After winning backing from the British parliament to hold an early general election, the UK Prime Minister Theresa May hit the campaign trail straight away with her first event in Bolton, in North West England overnight.
At the event, May criticised her opponents the Labour Party, the Scottish National Party and the Liberal Democrats as, she said, they "want to do everything to stop us from being able to take Britain forward" and frustrate Brexit.
May, who took office in July after an internal Conservative Party leadership race, wants the election to increase her majority in Parliament and consolidate her power as she faces both pro-EU opposition politicians and hard-core Brexit-backers inside her own party.
MPs voted overnight by a resounding 522 to 13 to back May's call for an election, easily surpassing the two-thirds majority in the 650-seat House of Commons needed to trigger an early vote.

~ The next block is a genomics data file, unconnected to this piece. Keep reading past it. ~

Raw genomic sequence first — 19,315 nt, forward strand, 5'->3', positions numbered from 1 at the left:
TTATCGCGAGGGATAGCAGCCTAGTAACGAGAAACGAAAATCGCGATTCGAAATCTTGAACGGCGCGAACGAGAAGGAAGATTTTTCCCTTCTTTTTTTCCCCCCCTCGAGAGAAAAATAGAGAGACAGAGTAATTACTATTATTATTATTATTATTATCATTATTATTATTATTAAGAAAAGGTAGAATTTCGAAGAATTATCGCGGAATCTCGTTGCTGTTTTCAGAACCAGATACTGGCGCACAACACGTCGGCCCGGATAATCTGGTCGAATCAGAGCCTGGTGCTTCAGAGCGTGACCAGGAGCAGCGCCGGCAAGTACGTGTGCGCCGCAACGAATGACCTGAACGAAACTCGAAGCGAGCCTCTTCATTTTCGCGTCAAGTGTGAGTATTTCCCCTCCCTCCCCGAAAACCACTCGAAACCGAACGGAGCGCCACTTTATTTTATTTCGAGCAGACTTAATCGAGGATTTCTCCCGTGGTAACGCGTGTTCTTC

May wasted no time, going from the vote in Parliament to kick off her campaign with a speech in to supporters northwestern England.
She said the Conservatives would provide "strong and stable leadership" for Brexit and beyond, and promising to wage "a positive and optimistic campaign."
Earlier, May said holding an election in June, rather than as scheduled in 2020, would "deliver a more secure future for our country" as it negotiates its departure from the EU.